Plants need warmth to carry out photosynthesis and survive. Plants open their flowers, sprout leaves, and germinate their seeds and all at specific temperatures—vital activities that come to an end when temperatures drops below a critical level. For example, forest trees begin their growth stage when the general temperature rises above 10 degrees Celsius. This figure is 5 degrees Celsius for agricultural crops. Chemical processes increase by two or three times as temperature rises. But excessively low or high temperatures may stress plants, inhibit growth so as to create a spindly appearance, or cause foliage to wither or fall prematurely.76
When the stages of photosynthesis and the special conditions the process requires are examined as a whole, important evidences of creation can be seen. This system, which brings together so many sensitive and delicate measures, is a blessing placed at the service of mankind by All-Mighty Allah, the creator of all things.
Many requirements need to be met for photosynthesis to take place, and in the absence of any one of these, photosynthesis will not occur. The growth activities of plants are closely linked to the temperature differences between day and night. Some plants need warm days with low temperatures at night to form new growth. Others do not require such a temperature differential.
As the Sun rises, perspiration and in relation to that photosynthesis in the leaf increases. In the afternoon, photosynthesis slows down. As heat levels decline at night, however, perspiration slows down and the plant goes to rest. If there were no night over the course of just one day then most plants would die. In the same way that it is for the animals, night is a period of rest and renewal for plants.77
In the Qur'an Allah has revealed that He has placed day and night, Sun and Moon and all plants, at the disposal of human beings:
He has made night and day subservient to you, and the sun and moon and stars, all subject to His command. There are certainly Signs in that for people who use their intellect.
And also the things of varying colors He has created for you in the Earth.
There is certainly a Sign in that for people who pay heed.
(Surat an-Nahl: 12-13)
In other verses, we are told that Allah has created night, and that no other entity than He has the power to do this:
Say: "What do you think? If Allah made it permanent day for you till the Day of Resurrection, what Allah is there other than Allah to bring you night to rest in? Do you not then see?"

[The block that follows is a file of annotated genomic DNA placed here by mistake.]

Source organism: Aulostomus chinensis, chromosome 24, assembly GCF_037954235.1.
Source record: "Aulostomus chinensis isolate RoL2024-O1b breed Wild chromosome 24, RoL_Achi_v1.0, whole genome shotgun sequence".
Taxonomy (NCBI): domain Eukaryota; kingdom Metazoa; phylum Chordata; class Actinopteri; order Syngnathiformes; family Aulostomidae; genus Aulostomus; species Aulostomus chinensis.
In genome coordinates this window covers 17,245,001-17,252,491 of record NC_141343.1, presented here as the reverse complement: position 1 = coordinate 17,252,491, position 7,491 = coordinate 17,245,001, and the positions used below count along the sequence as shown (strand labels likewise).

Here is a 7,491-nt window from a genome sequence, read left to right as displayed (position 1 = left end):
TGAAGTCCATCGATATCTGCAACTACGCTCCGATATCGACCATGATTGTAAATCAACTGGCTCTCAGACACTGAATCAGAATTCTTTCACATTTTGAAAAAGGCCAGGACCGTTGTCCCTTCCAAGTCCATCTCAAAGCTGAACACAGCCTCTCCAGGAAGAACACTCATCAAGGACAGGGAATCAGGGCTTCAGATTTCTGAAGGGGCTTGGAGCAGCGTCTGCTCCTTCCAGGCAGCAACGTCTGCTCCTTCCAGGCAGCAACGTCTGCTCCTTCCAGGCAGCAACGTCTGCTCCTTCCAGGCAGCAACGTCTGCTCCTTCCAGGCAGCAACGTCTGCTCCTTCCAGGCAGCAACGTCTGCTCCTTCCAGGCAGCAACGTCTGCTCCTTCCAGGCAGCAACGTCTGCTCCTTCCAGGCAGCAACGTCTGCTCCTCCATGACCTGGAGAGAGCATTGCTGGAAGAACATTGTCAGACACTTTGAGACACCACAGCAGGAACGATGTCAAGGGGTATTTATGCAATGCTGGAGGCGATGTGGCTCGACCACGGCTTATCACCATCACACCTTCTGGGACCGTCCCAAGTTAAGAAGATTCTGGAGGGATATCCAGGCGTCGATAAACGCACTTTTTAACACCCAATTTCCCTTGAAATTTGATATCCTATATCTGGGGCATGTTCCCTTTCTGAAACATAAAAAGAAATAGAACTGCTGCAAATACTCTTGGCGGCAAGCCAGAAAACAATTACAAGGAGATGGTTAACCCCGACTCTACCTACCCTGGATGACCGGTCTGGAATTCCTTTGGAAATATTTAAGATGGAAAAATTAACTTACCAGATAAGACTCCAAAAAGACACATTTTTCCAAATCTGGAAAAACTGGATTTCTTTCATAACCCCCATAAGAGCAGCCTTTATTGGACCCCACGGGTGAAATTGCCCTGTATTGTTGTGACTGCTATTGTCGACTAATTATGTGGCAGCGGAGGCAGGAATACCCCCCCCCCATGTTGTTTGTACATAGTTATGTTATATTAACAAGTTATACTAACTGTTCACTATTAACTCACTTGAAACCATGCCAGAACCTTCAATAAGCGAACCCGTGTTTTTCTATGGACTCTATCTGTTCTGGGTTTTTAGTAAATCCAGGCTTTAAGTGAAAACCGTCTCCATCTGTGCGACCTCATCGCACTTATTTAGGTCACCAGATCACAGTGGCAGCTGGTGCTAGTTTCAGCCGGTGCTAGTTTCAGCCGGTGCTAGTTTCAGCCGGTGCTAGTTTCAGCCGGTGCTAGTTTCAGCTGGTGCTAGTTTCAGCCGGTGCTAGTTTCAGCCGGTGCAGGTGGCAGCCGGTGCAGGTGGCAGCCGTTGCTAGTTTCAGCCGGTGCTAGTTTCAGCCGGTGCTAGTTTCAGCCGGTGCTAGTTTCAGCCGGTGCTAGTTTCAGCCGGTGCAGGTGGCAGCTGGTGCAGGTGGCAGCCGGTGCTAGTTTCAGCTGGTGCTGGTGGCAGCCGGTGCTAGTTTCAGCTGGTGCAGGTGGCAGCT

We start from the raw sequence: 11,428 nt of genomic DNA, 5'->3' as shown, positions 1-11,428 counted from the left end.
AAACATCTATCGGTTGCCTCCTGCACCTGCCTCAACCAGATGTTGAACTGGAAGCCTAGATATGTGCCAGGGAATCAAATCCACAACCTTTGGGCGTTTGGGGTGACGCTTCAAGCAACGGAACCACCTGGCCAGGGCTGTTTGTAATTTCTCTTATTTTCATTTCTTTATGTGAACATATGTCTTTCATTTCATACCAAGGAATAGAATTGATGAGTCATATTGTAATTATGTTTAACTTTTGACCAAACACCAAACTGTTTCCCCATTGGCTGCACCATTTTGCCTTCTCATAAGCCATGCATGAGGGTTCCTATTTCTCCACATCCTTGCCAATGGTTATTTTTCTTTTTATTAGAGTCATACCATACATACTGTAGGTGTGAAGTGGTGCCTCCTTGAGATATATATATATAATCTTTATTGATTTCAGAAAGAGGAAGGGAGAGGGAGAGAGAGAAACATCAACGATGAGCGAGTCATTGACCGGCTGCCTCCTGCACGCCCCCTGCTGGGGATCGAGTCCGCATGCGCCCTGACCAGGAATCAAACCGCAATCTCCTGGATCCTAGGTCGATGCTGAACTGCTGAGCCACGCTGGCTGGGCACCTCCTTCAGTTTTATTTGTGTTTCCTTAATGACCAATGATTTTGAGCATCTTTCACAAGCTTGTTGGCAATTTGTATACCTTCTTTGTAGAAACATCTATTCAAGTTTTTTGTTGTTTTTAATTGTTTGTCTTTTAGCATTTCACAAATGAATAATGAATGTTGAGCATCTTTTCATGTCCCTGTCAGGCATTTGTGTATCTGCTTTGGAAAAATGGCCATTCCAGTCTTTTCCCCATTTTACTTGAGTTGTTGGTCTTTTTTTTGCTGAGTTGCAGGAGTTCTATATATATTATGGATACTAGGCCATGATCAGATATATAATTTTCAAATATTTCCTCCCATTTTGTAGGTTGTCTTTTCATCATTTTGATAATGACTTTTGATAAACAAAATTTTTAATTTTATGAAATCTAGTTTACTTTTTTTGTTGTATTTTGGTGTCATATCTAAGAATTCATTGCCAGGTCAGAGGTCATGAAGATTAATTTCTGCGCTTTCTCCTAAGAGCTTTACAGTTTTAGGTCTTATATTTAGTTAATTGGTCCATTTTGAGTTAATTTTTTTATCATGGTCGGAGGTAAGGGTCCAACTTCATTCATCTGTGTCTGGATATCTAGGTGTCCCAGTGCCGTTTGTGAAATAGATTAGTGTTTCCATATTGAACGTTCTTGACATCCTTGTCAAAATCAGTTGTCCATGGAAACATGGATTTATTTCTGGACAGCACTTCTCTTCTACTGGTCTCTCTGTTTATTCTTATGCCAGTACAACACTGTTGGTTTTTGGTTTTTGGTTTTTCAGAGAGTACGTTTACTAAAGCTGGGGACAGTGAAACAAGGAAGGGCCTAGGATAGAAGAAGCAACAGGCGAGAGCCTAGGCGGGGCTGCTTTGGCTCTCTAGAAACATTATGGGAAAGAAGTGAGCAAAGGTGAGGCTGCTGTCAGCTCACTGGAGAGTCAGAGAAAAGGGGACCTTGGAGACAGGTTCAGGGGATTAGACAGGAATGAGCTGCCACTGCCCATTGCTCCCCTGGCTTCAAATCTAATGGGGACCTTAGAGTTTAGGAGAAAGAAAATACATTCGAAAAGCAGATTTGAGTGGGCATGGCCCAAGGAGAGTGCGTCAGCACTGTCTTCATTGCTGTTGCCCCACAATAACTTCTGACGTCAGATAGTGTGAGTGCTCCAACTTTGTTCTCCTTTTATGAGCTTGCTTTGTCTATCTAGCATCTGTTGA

But part of His mercy is that He has made both night and day for you so that you can have your rest and seek His bounty, and so that hopefully you will be thankful.
5. Carbon Conversion
Plants may be thought of as factories that transform the carbon dioxide in the atmosphere and the oceans to produce organic compounds, and as purification units that cleans up the environment. They do produce low levels of carbon dioxide by way of respiration—especially at night—but during the day, use ambient CO2 for photosynthesis. The balance between the consumption of CO2 by plants and single-celled organisms and its exhalation by human beings and animals is established with the production of carbonates in the oceans. During this process, large quantities of carbon dioxide in the air and water are transformed.
Human activities raise the level of CO2 in the air to a considerable extent, leading to global warming and the resulting greenhouse effect. The emission of carbon dioxide and other harmful byproducts of combustion and factories also leads to acid rain. The most powerful antidote to all these harmful factors is living things that perform photosynthesis. Had such equilibrium not been established, organisms would soon die out from a lack of oxygen and from carbon dioxide poisoning. As yet, however, we never have faced such a problem, because there are no flaws or deficiencies in the creations of our Lord Who has infinite knowledge and wisdom, and has created all things with due measure:
He to Whom the kingdom of the heavens and the Earth belongs. He does not have a son and He has no partner in the Kingdom. He created everything and determined it most exactly.
67. "Photosynthesis," http://www.emc.maricopa.edu/faculty/farabee/BIOBK/BioBookPS.html.
68. Kingsley R. Stern, Op cit., p. 38.
70. Solomon-Berg- Martin-Villee, Biology, New York: Harcourt Brace, 1993, p. 190.
71. "From Photons to Chlorophyll: Some Observations Regarding Color in the Plant World," C.J. Horn, Botany column-November, 1997, http://photoscience.la.asu.edu/photosyn/education/photointro.html
72. "The Photosynthetic Process,"
73. Kingsley R. Stern, Op. cit., pp. 167-168
74. "From Photons to Chlorophyll: Some Observations Regarding Color in the Plant World, C.J. Horn, Botany column-November, 1997, http://photoscience.la.asu.edu/photosyn/education/photointro.html.
75. Malcolm Wilkins, Op. cit., p. 154.
76. Kingsley R. Stern, Op. cit., p. 174, http://aggie-horticulture.tamu.edu/greenhouse/nursery/guides/ornamentals/light.html.